In English, many things are named after a particular country – but have you ever wondered what those things are called in those countries?
1formalhablarto expound at length on / about sth — hablar largo y tendido sobre algo
- The Realist movement expounded the idea that art should rebel against the traditional historical, mythological and religious subjects in favour of unidealised scenes of modern life.
- Apparently, he expounds virtues and morals yet he has little to none.
- They also need to expound at length, to present their evidence and make their best argument.
- Nichols and Duffy expound at length about these influences from the Enlightenment.
- If Bruce expounds such views with a defiant gleam of vindication, it's understandable.
- Over the next 30 years he contributed 78 papers to international journals, many of them expounding his own theory of molecular attraction.
- I liked his recent article in the newspaper, expounding the theory of ‘Narrative Politics’.
- Liberalism's virtues are expounded with elegance, and at times a rather terse satirical cut.
- The task of studying, clarifying, and expounding doctrines is typically the responsibility of a literate, educated élite.
- The Thomas Merton Center expounds a Buddhist pacifist philosophy, along with advocating nonviolent protests and civil disobedience.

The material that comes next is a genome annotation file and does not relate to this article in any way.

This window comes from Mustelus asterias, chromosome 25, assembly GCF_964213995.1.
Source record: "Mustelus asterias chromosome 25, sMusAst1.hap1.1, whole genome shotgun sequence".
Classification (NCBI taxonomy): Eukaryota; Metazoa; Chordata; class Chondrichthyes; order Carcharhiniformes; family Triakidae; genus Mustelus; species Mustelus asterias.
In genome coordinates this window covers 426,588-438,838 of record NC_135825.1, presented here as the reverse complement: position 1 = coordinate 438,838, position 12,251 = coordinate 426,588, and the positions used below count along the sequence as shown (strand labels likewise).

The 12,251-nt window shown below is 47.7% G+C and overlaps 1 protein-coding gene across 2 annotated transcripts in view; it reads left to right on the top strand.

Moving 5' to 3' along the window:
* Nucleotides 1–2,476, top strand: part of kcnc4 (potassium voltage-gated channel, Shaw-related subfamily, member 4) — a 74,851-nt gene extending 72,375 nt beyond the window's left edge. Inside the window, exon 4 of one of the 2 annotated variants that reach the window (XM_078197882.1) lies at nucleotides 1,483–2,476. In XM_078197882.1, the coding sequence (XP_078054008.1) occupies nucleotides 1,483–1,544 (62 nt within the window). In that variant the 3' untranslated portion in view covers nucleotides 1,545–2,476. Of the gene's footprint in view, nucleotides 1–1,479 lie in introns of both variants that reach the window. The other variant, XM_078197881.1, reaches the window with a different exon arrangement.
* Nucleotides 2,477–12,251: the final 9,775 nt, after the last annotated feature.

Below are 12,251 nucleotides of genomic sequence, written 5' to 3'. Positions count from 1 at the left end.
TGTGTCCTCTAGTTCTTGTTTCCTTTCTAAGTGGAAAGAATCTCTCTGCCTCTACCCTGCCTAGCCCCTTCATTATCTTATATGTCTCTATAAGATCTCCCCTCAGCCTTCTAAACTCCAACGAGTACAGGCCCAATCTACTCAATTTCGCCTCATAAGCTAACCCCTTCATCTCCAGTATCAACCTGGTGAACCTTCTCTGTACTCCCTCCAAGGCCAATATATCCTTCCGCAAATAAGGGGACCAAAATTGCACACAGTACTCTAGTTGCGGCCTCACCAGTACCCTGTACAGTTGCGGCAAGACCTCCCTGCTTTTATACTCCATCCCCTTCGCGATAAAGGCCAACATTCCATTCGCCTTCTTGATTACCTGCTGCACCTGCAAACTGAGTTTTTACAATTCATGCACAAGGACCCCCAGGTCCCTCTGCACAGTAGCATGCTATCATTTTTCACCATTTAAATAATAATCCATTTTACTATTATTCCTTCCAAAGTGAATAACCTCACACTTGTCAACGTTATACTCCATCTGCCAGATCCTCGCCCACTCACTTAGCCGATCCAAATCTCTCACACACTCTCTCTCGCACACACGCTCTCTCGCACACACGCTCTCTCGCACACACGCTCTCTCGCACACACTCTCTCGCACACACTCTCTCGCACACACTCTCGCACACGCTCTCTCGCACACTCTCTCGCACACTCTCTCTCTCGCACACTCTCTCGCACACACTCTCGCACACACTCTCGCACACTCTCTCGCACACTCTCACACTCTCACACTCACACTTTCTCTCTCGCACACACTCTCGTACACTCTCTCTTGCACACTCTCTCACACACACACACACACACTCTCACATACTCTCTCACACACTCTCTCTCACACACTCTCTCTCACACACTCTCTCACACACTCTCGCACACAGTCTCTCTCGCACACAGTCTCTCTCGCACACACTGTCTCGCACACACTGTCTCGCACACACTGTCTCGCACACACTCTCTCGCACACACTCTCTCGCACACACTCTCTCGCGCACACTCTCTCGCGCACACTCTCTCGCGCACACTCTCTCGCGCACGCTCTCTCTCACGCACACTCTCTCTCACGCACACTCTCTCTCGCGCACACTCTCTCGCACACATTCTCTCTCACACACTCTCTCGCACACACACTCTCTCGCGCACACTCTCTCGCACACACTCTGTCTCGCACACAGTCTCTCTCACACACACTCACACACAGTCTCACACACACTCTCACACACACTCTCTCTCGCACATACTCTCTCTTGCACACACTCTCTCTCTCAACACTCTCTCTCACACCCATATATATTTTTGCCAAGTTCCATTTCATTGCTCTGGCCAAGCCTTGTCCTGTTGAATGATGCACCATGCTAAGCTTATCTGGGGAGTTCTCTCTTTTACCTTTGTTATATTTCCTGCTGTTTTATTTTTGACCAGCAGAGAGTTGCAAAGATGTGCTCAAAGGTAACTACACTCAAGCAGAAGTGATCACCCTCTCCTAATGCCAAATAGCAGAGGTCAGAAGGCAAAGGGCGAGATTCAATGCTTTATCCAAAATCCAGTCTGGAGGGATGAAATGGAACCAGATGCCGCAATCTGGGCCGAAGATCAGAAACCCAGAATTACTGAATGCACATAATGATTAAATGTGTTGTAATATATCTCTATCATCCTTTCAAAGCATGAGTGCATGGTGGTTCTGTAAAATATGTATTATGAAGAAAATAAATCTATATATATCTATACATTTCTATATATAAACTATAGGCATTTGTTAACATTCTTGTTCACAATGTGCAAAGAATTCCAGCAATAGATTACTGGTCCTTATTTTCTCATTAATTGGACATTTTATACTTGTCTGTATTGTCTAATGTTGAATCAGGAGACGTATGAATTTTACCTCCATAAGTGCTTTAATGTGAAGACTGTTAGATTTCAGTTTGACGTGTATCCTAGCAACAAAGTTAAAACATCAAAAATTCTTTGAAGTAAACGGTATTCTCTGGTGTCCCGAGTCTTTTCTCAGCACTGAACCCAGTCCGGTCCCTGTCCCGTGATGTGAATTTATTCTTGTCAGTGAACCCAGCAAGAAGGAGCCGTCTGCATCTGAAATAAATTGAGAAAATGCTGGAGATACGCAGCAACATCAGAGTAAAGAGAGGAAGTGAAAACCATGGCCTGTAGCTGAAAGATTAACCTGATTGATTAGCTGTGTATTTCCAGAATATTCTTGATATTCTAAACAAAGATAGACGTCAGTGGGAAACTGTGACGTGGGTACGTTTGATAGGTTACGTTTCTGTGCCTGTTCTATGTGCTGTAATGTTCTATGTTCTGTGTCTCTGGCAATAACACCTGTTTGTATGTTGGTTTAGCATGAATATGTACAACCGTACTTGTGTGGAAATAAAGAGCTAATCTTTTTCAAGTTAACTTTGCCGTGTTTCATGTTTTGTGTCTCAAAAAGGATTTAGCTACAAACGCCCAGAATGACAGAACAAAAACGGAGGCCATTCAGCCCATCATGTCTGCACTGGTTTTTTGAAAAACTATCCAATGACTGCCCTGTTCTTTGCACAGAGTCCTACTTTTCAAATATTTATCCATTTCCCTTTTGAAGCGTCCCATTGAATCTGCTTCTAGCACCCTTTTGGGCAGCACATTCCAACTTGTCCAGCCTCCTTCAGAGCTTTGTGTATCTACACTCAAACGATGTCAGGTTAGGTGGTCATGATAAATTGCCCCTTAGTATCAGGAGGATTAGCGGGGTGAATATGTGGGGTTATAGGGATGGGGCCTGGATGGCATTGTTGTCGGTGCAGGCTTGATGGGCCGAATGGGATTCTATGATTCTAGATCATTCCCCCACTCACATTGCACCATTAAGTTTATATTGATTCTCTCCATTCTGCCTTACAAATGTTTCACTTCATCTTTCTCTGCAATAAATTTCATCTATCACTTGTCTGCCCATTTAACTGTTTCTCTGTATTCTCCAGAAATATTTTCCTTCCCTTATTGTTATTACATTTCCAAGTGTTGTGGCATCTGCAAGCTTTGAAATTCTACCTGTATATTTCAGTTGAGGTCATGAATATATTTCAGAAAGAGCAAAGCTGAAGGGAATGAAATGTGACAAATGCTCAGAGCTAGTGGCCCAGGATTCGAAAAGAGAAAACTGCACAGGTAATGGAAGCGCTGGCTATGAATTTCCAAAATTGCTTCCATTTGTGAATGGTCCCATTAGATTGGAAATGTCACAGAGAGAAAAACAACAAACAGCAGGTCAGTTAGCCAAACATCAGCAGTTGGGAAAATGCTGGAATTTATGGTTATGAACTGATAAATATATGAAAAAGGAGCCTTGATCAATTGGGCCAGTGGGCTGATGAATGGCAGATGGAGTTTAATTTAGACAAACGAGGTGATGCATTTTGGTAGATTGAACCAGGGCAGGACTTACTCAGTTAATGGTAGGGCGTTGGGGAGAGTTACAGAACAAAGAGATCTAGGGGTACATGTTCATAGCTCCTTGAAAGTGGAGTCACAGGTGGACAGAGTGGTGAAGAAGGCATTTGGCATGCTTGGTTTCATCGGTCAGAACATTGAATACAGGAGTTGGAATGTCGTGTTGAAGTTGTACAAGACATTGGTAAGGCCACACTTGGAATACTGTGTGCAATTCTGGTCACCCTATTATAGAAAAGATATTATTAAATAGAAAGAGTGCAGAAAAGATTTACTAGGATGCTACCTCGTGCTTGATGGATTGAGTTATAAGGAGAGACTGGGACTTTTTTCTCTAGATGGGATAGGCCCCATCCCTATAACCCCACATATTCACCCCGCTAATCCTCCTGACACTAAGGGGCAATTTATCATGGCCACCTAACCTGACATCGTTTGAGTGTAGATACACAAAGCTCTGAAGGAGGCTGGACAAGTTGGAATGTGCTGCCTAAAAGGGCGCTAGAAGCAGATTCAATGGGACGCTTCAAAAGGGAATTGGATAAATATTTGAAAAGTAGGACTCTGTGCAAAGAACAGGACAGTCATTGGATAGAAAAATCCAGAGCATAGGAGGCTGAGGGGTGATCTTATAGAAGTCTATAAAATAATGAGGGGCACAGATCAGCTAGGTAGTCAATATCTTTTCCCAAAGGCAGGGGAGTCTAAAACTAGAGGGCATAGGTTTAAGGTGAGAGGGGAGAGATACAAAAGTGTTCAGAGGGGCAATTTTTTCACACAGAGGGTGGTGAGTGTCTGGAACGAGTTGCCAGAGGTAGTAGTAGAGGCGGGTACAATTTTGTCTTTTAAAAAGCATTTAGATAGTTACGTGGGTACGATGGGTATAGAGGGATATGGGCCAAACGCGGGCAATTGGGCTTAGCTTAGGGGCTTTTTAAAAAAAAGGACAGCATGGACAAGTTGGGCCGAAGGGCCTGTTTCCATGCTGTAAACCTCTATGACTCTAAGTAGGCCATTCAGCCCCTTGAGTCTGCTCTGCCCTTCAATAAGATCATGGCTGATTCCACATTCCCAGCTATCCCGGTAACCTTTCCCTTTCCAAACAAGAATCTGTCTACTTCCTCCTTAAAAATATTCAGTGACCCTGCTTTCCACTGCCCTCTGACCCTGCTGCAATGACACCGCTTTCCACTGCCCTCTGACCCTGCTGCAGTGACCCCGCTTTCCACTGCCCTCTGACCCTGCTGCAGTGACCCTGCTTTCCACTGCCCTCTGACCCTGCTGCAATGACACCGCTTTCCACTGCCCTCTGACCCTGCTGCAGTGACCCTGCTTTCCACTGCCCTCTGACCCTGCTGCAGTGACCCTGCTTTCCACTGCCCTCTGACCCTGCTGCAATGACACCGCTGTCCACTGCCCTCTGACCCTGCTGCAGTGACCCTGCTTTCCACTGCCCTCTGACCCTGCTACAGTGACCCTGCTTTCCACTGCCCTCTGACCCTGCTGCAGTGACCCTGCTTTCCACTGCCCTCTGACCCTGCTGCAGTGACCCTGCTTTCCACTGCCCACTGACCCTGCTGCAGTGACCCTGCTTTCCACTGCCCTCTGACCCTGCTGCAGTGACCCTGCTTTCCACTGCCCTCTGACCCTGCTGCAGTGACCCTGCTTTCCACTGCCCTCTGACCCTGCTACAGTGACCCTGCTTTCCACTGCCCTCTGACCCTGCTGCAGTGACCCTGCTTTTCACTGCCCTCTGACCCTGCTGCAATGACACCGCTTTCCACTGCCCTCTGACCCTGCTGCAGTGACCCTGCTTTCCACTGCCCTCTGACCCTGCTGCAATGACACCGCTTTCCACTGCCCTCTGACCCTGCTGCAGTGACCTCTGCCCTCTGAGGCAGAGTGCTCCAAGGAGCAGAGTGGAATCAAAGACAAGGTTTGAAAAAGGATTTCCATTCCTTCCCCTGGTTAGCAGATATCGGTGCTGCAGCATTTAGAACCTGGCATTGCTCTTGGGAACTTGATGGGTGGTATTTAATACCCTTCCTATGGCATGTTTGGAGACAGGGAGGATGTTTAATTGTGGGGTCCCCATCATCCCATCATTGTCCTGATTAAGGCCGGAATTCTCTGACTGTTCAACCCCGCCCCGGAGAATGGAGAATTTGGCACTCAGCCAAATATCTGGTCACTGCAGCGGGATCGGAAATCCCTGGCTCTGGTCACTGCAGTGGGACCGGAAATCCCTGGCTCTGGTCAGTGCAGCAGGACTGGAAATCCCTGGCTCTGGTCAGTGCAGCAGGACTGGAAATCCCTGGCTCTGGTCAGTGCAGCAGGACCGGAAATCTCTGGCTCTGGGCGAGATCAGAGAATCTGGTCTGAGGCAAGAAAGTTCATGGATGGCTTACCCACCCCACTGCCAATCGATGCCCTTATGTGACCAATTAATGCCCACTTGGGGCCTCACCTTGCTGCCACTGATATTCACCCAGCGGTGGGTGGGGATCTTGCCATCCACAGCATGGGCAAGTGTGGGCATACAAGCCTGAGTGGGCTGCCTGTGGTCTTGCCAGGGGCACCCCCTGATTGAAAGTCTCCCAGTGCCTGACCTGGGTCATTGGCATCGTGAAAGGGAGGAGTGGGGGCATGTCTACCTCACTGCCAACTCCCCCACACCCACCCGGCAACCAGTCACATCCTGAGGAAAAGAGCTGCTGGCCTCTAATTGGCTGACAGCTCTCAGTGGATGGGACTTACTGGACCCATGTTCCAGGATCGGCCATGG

- Harry loved to talk and could expound eloquently on just about any topic.
- In 1877, he expounded his theories on British prehistoric peoples in the book British Barrows written jointly with the famous barrow-opener William Greenwell.
- Writing a monthly column usually means expounding on a single topic.
- First, it is suggested that successive attempts to expound a Marxian theory of nature have see-sawed between naturalistic and social constructionist positions.
- As well as his tours he published various essays expounding his ideas and methods.
- They wanted me to expound on this topic because I had some decent ideas on the subject.
- He used it as an opportunity to expound the idea of flexible integration.
- Perhaps he will expound at greater length on the relationships among art, artists, and politics.
- Jean Jacques Rousseau expounded the idea that government rested on a social contract.
- Nardini wholeheartedly expounds the idea that those in the public eye are obliged to raise the profile of organisations who struggle to avert major crises.
English has borrowed many of the following foreign expressions of parting, so you’ve probably encountered some of these ways to say goodbye in other languages.
Many words formed by the addition of the suffix –ster are now obsolete - which ones are due a resurgence?
As their breed names often attest, dogs are a truly international bunch. Let’s take a look at 12 different dog breed names and their backstories.